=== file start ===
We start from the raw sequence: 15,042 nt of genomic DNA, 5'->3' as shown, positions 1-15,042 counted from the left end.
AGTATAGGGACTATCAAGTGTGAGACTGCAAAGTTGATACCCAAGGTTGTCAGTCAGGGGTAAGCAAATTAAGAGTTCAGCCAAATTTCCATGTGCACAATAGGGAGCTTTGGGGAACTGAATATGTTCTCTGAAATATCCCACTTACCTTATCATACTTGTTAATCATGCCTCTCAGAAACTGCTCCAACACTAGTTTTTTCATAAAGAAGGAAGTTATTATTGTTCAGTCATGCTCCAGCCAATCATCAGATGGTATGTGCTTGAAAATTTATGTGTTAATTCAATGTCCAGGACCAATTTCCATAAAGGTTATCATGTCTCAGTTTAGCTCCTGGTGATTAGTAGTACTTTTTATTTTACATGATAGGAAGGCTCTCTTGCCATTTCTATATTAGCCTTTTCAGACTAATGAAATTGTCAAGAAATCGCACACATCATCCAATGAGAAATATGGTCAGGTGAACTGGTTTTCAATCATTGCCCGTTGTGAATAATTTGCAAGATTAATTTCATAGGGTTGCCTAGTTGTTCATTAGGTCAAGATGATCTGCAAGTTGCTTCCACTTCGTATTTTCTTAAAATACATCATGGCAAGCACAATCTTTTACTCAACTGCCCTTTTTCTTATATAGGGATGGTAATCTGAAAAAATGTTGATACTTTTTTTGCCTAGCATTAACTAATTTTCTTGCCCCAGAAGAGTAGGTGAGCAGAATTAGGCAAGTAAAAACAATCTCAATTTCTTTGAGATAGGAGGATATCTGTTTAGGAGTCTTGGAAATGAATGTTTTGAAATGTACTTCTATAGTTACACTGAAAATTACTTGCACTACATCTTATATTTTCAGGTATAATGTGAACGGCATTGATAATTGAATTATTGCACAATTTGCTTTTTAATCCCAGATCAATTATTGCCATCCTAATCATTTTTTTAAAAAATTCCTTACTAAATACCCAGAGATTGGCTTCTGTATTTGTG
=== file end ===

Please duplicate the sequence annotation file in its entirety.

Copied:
We start from the raw sequence: 15,042 nt of genomic DNA, 5'->3' as shown, positions 1-15,042 counted from the left end.
AGTATAGGGACTATCAAGTGTGAGACTGCAAAGTTGATACCCAAGGTTGTCAGTCAGGGGTAAGCAAATTAAGAGTTCAGCCAAATTTCCATGTGCACAATAGGGAGCTTTGGGGAACTGAATATGTTCTCTGAAATATCCCACTTACCTTATCATACTTGTTAATCATGCCTCTCAGAAACTGCTCCAACACTAGTTTTTTCATAAAGAAGGAAGTTATTATTGTTCAGTCATGCTCCAGCCAATCATCAGATGGTATGTGCTTGAAAATTTATGTGTTAATTCAATGTCCAGGACCAATTTCCATAAAGGTTATCATGTCTCAGTTTAGCTCCTGGTGATTAGTAGTACTTTTTATTTTACATGATAGGAAGGCTCTCTTGCCATTTCTATATTAGCCTTTTCAGACTAATGAAATTGTCAAGAAATCGCACACATCATCCAATGAGAAATATGGTCAGGTGAACTGGTTTTCAATCATTGCCCGTTGTGAATAATTTGCAAGATTAATTTCATAGGGTTGCCTAGTTGTTCATTAGGTCAAGATGATCTGCAAGTTGCTTCCACTTCGTATTTTCTTAAAATACATCATGGCAAGCACAATCTTTTACTCAACTGCCCTTTTTCTTATATAGGGATGGTAATCTGAAAAAATGTTGATACTTTTTTTGCCTAGCATTAACTAATTTTCTTGCCCCAGAAGAGTAGGTGAGCAGAATTAGGCAAGTAAAAACAATCTCAATTTCTTTGAGATAGGAGGATATCTGTTTAGGAGTCTTGGAAATGAATGTTTTGAAATGTACTTCTATAGTTACACTGAAAATTACTTGCACTACATCTTATATTTTCAGGTATAATGTGAACGGCATTGATAATTGAATTATTGCACAATTTGCTTTTTAATCCCAGATCAATTATTGCCATCCTAATCATTTTTTTAAAAAATTCCTTACTAAATACCCAGAGATTGGCTTCTGTATTTGTG